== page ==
Skip to main content

1001 Inventions that Changed the World – Jack Challoner (Ed.) **

It is hard to envisage how to do better at making a book that has clearly involved a lot of work, and that contains lots of interesting information, yet at the same time is quite so useless.
This book derives from the series that started as things like 1001 Places to Visit before you Die or some such. That kind of application has a clear use – dip in, find somewhere to visit, visit it. But when you start applying it to inventions, it’s a bit different.
It’s all nicely laid out with some interesting illustrations, but if you try to sit down and read through it, you will very soon give up. It’s just so dull. It doesn’t help that the inventions are in date order, so by page 100 you have only reached the pulley (750 BC).
There are lots of wonderful inventions in here, everything from the stone axe to the Large Hadron Collider. And some pretty barmy things too. But why would you possibly want to read it? It’s impossible to read end to end (apart from anything else, it weighs a tonne), dipping in feels rather pointless, and if you want a reference it’s much easier to go online.
In fact that’s the answer really. This is the book equivalent of bringing out Coldplay’s latest track on a 78 rpm record. This is a website on paper, with none of the advantages of the online medium.
It’s frustrating. There really is lots of good material here that people have sweated over producing. But there’s no point to it.
Paperback:  
Also in Hardback:  
Review by Jo Reed

Comments

Popular posts from this blog

I, Mammal - Liam Drew *****

It's rare that a straightforward biology book (with a fair amount of palaeontology thrown in) really grabs my attention, but this one did. Liam Drew really piles in the surprising facts (often surprising to him too) and draws us a wonderful picture of the various aspects of mammals that make them different from other animals. 

More on this in a moment, but I ought to mention the introduction, as you have to get past it to get to the rest, and it might put you off. I'm not sure why many books have an introduction - they often just get in the way of the writing, and this one seemed to go on for ever. So bear with it before you get to the good stuff, starting with the strange puzzle of why some mammals have external testes.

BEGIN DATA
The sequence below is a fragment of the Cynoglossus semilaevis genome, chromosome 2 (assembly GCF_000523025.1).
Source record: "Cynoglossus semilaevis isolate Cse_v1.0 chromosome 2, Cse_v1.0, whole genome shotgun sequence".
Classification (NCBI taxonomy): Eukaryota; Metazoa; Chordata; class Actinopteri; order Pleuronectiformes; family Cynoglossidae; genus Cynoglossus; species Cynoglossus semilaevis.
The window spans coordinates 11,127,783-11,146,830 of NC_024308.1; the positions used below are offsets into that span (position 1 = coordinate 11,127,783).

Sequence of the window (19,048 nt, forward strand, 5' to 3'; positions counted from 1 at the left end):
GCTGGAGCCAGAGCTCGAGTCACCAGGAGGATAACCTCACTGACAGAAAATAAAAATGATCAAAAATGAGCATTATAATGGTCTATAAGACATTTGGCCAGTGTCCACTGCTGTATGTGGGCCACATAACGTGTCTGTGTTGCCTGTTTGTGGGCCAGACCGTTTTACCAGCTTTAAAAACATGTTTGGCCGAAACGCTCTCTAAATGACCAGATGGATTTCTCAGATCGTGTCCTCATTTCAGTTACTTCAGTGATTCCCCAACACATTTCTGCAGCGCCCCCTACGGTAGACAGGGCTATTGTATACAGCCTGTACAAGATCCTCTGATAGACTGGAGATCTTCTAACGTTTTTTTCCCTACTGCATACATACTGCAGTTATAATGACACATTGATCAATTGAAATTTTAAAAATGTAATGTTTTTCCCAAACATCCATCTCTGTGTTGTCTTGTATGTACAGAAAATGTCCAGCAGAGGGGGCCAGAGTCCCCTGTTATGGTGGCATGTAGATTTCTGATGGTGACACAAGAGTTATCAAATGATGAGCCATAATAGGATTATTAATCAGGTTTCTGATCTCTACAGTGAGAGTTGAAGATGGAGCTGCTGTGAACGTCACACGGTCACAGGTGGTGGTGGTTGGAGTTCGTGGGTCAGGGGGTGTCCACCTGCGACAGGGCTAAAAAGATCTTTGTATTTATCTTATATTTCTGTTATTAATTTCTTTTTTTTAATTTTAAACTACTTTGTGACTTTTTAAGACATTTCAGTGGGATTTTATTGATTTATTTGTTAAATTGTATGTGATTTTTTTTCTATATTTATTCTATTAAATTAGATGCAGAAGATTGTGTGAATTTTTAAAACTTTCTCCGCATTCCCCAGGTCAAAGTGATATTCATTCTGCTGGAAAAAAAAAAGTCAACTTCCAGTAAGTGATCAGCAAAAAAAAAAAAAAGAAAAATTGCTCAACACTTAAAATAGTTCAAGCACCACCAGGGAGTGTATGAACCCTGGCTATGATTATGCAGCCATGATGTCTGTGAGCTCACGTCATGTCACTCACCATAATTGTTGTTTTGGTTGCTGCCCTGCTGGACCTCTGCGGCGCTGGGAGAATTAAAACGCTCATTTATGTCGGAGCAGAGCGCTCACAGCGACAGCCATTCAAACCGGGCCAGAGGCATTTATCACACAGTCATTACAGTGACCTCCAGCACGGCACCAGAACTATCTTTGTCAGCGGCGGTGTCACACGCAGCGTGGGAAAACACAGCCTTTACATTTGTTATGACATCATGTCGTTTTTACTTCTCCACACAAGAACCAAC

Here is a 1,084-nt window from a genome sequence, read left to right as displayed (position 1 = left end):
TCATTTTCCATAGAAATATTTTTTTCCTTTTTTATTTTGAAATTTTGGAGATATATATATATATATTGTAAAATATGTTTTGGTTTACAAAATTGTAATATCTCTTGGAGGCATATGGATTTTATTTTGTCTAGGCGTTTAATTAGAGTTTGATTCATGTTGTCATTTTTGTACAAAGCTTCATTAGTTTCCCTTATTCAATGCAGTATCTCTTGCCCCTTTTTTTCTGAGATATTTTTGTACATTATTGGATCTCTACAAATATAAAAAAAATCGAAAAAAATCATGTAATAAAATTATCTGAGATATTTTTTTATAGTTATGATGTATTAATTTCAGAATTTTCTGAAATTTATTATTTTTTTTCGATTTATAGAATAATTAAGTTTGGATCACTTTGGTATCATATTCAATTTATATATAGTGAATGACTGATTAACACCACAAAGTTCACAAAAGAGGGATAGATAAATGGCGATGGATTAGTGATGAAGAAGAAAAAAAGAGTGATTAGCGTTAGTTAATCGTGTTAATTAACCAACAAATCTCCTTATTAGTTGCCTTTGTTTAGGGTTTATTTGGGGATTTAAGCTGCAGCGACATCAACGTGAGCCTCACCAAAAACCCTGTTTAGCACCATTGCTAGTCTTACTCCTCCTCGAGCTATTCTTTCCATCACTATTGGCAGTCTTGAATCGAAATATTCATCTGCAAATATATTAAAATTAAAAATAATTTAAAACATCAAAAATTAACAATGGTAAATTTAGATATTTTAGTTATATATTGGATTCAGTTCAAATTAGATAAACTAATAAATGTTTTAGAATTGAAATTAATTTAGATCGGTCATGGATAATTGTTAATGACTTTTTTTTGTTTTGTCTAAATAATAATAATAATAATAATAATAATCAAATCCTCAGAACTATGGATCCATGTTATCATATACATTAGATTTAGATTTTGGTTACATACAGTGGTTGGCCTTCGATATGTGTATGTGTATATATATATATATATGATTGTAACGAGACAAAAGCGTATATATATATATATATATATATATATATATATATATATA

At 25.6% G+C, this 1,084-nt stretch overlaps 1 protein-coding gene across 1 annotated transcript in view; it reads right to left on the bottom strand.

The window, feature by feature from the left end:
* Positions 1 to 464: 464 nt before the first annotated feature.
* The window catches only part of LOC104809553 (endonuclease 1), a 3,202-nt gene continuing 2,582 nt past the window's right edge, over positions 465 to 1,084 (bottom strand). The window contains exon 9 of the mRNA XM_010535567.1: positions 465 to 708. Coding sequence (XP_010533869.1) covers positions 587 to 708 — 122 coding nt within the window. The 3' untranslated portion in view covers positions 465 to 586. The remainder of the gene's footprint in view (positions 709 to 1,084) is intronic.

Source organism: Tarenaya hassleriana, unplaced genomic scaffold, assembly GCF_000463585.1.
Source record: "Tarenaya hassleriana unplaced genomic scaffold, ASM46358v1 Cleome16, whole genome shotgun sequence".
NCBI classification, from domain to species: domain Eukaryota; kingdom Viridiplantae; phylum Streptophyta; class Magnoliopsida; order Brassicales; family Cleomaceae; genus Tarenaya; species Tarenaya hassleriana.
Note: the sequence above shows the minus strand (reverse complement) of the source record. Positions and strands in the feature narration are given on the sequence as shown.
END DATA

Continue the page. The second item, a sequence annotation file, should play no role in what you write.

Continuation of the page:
It seems bizarre to have such an important thing for passing on the genes so precariously posed - and it's not that they have to be, as it's not the case with all mammals. Drew mixes his own attempts to think through this intriguing issue with the histor…

Foolproof - Brian Hayes *****

The last time I enjoyed a popular maths book as much as this one was reading Martin Gardner’s Mathematical Puzzles and Diversions as a teenager. The trouble with a lot of ‘fun’ maths books is that they cover material that mathematicians consider fascinating, such as pairs of primes that are only two apart, which fail to raise much excitement in normal human beings. 

Here, all the articles have something a little more to them. So, even though Brian Hayes may be dealing with something fairly abstruse-sounding like the ratio of the volume of an n-dimensional hypersphere to the smallest hypercube that contains it, the article always has an interesting edge - in this case that although the ‘volume’ of the hypersphere grows up to the fifth dimension it gets smaller and smaller thereafter, becoming an almost undetectable part of the hypercube.

If that doesn’t grab you, many articles in this collection aren’t as abstruse, covering everything from random walks to a strange betting game. What'…

Lost Solace (SF) - Karl Drinkwater ****

There was a time when you would be hard pushed to find a science fiction novel with a female main character. As I noted when re-reading Asimov's Foundation, in 189 pages, women appear on just five pages - and they're very much supporting cast. But the majority of new SF novels I've read this year have had female main characters, including The Real Town Murders, Austral and Andy Weir's upcoming Artemis.

That's certainly the case in Karl Drinkwater's engaging Lost Solace. It's really a two hander between military renegade Opal and her ship's AI, Clarissa. There are a few male characters, but they are either non-speaking troops she battles or a major with whom she has a couple of short video conversations. That summary gives an unfair military flavour to the whole thing - in practice, the majority of the action, which is practically non-stop throughout the book, involves Opal trying to survive as she explores a mysterious, apparently abandoned liner in a de…